Self-polishing co-polymer biocidal anti-fouling and foul release coatings remain the go-to type of products for optimal performance in these high challenge areas, where fouling organisms are numerous and grow quickly if ships hulls are not protected.

Fouling control coating products

Our in-house performance prediction tools show good correlation to in-service performance as measured on board the vessel.

However, only a small percentage of vessels have onboard performance monitoring systems installed, something we think is essential when faced with increased scrutiny on emissions reporting.

Analysis of the publicly available vessel emissions data shows clear performance differentiation between vessels which have applied what we would consider to be ‘high-end’ fouling control coating products, such as biocidal self-polishing copolymer antifouling coatings and premium foul release coatings.

Increasing docking cycles over five years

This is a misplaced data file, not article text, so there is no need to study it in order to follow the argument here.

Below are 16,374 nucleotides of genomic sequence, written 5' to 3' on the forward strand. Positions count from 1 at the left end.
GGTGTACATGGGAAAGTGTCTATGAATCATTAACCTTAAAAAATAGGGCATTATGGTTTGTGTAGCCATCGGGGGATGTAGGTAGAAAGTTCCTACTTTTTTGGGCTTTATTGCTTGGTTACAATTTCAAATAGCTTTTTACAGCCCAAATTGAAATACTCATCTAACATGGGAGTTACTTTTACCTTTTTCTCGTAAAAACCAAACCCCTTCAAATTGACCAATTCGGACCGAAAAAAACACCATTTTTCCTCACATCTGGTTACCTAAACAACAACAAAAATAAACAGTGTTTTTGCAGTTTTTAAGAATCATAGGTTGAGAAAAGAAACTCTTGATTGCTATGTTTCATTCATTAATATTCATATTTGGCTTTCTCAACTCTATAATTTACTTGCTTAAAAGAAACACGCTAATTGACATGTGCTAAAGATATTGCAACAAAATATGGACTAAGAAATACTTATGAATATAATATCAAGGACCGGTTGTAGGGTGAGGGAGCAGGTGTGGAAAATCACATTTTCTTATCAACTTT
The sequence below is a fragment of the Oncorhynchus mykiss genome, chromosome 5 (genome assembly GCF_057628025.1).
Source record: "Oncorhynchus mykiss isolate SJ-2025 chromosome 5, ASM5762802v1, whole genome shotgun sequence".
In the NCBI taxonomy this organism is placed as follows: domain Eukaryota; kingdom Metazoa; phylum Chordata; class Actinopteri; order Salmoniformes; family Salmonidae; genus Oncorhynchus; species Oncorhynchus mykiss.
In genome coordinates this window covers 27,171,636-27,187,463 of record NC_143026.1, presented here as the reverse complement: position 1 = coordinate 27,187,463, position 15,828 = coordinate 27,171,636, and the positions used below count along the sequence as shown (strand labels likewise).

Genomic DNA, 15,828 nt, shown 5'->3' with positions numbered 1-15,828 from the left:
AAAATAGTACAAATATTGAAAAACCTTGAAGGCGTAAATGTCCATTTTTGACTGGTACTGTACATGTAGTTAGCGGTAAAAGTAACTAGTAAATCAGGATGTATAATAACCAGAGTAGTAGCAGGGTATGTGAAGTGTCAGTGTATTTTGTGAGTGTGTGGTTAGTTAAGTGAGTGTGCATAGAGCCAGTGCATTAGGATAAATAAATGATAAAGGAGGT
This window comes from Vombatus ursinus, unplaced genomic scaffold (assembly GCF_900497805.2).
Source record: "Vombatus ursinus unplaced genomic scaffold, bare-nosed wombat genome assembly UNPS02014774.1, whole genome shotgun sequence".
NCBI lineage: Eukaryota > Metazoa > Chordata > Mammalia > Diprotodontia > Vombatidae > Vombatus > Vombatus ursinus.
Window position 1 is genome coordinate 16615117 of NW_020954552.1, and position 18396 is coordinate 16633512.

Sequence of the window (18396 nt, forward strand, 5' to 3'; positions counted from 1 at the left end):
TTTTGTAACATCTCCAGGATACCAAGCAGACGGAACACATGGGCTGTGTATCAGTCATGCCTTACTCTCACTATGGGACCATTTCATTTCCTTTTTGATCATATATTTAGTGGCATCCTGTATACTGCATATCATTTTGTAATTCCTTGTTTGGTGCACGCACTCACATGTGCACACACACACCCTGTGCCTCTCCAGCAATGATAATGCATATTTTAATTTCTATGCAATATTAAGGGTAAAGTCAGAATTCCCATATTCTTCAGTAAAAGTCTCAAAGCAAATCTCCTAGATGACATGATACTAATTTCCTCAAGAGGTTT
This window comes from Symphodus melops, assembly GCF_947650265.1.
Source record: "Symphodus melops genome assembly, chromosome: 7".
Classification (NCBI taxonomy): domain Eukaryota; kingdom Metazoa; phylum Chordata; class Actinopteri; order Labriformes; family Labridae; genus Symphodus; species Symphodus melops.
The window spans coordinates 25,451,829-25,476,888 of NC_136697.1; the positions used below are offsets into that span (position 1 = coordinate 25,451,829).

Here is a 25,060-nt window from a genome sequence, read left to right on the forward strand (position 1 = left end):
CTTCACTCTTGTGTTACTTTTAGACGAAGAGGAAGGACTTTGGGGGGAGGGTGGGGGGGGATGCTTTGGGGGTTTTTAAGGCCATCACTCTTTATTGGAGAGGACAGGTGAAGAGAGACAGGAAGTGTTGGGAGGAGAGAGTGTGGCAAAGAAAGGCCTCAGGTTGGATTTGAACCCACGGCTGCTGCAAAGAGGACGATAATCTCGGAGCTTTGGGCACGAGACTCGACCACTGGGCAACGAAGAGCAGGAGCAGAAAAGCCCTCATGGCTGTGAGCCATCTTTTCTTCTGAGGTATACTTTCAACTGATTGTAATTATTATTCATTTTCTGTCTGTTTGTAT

Due to extraordinary freight rates in the market, we have seen several customers requesting class approval for drydocking extensions, especially within the container sector. 

This does cause issues where the vessel has been coated with a polishing scheme which may be stretched beyond its specified lifespan. 

Whether this prompts shipowners to apply 90-month schemes as standard at future drydocking remains to be seen for biocidal polishing type systems.

Our 10-year coating offer combines our foul release Intersleek product with our Intertrac® HullCare hull management service. 

This provides an option to extend docking intervals to 10 years with an intermittent 5 year in-water survey if class allows, or a much shorter drydocking where only minor repairs of the hull coating are required.

Generating carbon credits through hull coatings

When changing the hull coating from biocidal to biocide-free foul release technology, owners can generate carbon credits with the voluntary carbon offsetting scheme Gold Standard. 

One carbon credit is issued for every tonne of CO2 avoided using more energy-efficient biocide-free coatings.

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Source: Nepia